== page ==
California Gov. Gavin Newsom on Monday announced that he signed legislation targeting some fast food franchises to lift minimum wages to $22 per hour and change working conditions. Opponents have described the bill as “hypocritical” and “ill-considered.”
The bill will create a 10-member Fast Food Council appointed by Newsom, a Democrat, and other state lawmakers.
“California is committed to ensuring that the men and women who have helped build our world-class economy are able to share in the state’s prosperity,” Newsom said in a statement.
“Today’s action gives hardworking fast-food workers a stronger voice and seat at the table to set fair wages and critical health and safety standards across the industry. I’m proud to sign this legislation on Labor Day when we pay tribute to the workers who keep our state running as we build a stronger, more inclusive economy for all Californians.”
The council will be made up of fast food workers, employee advocates, franchisees, franchisors, and representatives from the Governor’s Office of Business and Economic Development and the Department of Industrial Relations.
The council members who are bureaucrats, fast food restaurant employees, franchisees, and franchisors will be appointed by the governor. The state assembly speaker and Senate Rules Committee speaker will each appoint one member as an advocate for fast food restaurant employees, according to the legislation.
According to the bill, the state-appointed council will establish minimum standards on wages, working hours, and other working conditions for workers at fast food restaurants that have “100 or more establishments nationally that share a common brand, or that are characterized by standardized options for decor, marketing, packaging, products, and services.”
The exception to this rule is for fast food chains that as of Sept. 1 operate an on-site bakery.
The California Restaurant Association (CRA) argued that the bill unfairly targets some franchises to the detriment of others and the community.
“By signing AB 257 into law, Governor Newsom has not leveled the playing field but instead targeted one slice of California’s small businesses and consumers who rely on counter service restaurants to feed their families,” a statement from the organization reads.
“As individual employers and neighborhood restaurants across the state, we will use every tool at our disposal to protect our consumers, workers, and other job providers from the pain and havoc that will result from enacting this bill.”
CRA also decried the signing of the bill while inflation in the United States is at record high levels, saying that consumers and small business owners will pay a 20 percent increase “to fund the outsourcing of the legislature’s duties to union-led bureaucracy.”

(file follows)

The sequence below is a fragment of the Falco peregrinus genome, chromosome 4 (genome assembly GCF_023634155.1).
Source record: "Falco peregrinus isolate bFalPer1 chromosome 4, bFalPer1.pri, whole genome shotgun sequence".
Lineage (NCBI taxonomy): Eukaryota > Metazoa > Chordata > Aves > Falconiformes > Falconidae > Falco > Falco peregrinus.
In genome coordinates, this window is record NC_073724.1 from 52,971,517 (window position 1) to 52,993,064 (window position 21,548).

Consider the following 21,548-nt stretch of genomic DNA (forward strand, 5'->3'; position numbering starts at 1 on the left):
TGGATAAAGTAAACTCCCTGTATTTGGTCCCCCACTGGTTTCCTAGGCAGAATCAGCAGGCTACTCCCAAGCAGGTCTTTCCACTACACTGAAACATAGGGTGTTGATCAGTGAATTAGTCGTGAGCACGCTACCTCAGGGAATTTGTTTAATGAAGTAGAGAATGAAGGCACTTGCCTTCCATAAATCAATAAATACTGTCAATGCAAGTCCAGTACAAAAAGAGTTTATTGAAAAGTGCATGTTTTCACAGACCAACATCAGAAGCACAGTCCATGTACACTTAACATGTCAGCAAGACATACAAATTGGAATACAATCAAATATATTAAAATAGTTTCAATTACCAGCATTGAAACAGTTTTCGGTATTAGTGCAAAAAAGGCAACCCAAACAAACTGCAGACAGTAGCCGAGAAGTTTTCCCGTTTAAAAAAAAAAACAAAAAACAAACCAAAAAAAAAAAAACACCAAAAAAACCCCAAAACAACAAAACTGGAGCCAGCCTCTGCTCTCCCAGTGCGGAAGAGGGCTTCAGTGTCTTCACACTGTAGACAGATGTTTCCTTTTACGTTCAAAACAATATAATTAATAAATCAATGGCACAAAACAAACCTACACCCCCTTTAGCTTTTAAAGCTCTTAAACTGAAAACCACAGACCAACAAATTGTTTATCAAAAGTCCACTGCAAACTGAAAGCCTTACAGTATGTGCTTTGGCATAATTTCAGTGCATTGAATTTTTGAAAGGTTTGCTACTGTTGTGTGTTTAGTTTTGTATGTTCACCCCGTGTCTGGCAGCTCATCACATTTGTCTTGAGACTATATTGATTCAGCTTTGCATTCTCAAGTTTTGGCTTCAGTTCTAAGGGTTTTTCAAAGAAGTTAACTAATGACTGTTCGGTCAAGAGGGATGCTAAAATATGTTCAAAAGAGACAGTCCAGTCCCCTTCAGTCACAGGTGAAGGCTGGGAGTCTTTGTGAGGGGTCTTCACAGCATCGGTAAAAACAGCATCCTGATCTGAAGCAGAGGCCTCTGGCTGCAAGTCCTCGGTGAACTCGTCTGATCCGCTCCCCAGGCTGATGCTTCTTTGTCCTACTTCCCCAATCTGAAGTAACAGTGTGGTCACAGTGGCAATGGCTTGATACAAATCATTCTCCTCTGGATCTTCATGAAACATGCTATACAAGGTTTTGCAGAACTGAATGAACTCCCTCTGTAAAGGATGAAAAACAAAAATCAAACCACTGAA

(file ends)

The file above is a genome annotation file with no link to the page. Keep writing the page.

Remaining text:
“By arbitrarily singling out a sliver of the restaurant industry, California’s approach imposes higher costs on one type of restaurant while sparing others, putting some workers at a disadvantage and picking clear ‘winners’ and ‘losers.’
“Governor Newsom ignored the arbitrary and haphazard nature of this bill and signed into law a reckless precedent which will have far-reaching harmful impacts beyond the state’s borders,” the organization said.
‘California Food Tax’
McDonald’s USA President Joe Erlinger, a California native, said that the state government has been driving businesses out of California with its policies.
Erlinger said he supports wage increases and noted that McDonald’s operates well in jurisdictions with high minimum wage regulations in the United States and around the world.
But he said that the approach California has taken “targets some workplaces and not others.”
“It imposes higher costs on one type of restaurant, while sparing another. That’s true even if those two restaurants have the same revenues and the same number of employees,” he said in an open letter.
“If you are a small business owner running two restaurants that are part of a national chain, like McDonald’s, you can be targeted by the bill,” he added.
“But if you own 20 restaurants that are not part of a large chain, the bill does not apply to you. For unexplainable reasons, brands with fewer than 100 locations are excluded. Even more mystifying, the legislation excludes certain restaurants that bake bread. I can only conclude this is the outcome of backroom politicking.”
Erlinger said the bill is “lopsided, hypocritical and ill-considered” and noted that economists have warned that it will “drive up the cost of eating at a quick service restaurant in California by 20 percent at a time when Americans already face soaring costs in supermarkets and at gas pumps.”